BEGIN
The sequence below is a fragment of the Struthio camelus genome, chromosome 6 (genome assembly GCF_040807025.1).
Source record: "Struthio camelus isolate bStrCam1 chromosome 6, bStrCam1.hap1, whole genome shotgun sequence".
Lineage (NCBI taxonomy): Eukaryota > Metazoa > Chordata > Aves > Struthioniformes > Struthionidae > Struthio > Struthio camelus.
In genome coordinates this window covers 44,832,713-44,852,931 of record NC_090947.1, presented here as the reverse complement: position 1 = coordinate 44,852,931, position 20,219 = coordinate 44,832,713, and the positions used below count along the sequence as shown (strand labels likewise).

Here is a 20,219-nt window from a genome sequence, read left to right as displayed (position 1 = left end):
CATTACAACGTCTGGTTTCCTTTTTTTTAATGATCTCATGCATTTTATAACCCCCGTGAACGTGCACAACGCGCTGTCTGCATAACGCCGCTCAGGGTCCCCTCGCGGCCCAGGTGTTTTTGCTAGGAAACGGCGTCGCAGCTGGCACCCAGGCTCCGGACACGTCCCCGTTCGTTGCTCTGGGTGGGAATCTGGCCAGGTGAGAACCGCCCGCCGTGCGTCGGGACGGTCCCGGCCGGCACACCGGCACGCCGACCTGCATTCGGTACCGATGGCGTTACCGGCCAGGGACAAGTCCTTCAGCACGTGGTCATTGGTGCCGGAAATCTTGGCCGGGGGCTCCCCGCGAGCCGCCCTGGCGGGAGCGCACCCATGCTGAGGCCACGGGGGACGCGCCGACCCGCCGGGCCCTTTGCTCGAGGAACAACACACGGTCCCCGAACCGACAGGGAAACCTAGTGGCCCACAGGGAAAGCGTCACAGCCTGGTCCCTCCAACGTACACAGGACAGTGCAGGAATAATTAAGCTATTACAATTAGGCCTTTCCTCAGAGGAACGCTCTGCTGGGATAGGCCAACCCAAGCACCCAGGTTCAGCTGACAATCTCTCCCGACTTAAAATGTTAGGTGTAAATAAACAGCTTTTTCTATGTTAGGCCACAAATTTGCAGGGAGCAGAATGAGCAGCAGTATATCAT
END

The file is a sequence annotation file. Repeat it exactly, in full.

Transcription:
The sequence below is a fragment of the Struthio camelus genome, chromosome 6 (genome assembly GCF_040807025.1).
Source record: "Struthio camelus isolate bStrCam1 chromosome 6, bStrCam1.hap1, whole genome shotgun sequence".
Lineage (NCBI taxonomy): Eukaryota > Metazoa > Chordata > Aves > Struthioniformes > Struthionidae > Struthio > Struthio camelus.
In genome coordinates this window covers 44,832,713-44,852,931 of record NC_090947.1, presented here as the reverse complement: position 1 = coordinate 44,852,931, position 20,219 = coordinate 44,832,713, and the positions used below count along the sequence as shown (strand labels likewise).

Here is a 20,219-nt window from a genome sequence, read left to right as displayed (position 1 = left end):
CATTACAACGTCTGGTTTCCTTTTTTTTAATGATCTCATGCATTTTATAACCCCCGTGAACGTGCACAACGCGCTGTCTGCATAACGCCGCTCAGGGTCCCCTCGCGGCCCAGGTGTTTTTGCTAGGAAACGGCGTCGCAGCTGGCACCCAGGCTCCGGACACGTCCCCGTTCGTTGCTCTGGGTGGGAATCTGGCCAGGTGAGAACCGCCCGCCGTGCGTCGGGACGGTCCCGGCCGGCACACCGGCACGCCGACCTGCATTCGGTACCGATGGCGTTACCGGCCAGGGACAAGTCCTTCAGCACGTGGTCATTGGTGCCGGAAATCTTGGCCGGGGGCTCCCCGCGAGCCGCCCTGGCGGGAGCGCACCCATGCTGAGGCCACGGGGGACGCGCCGACCCGCCGGGCCCTTTGCTCGAGGAACAACACACGGTCCCCGAACCGACAGGGAAACCTAGTGGCCCACAGGGAAAGCGTCACAGCCTGGTCCCTCCAACGTACACAGGACAGTGCAGGAATAATTAAGCTATTACAATTAGGCCTTTCCTCAGAGGAACGCTCTGCTGGGATAGGCCAACCCAAGCACCCAGGTTCAGCTGACAATCTCTCCCGACTTAAAATGTTAGGTGTAAATAAACAGCTTTTTCTATGTTAGGCCACAAATTTGCAGGGAGCAGAATGAGCAGCAGTATATCAT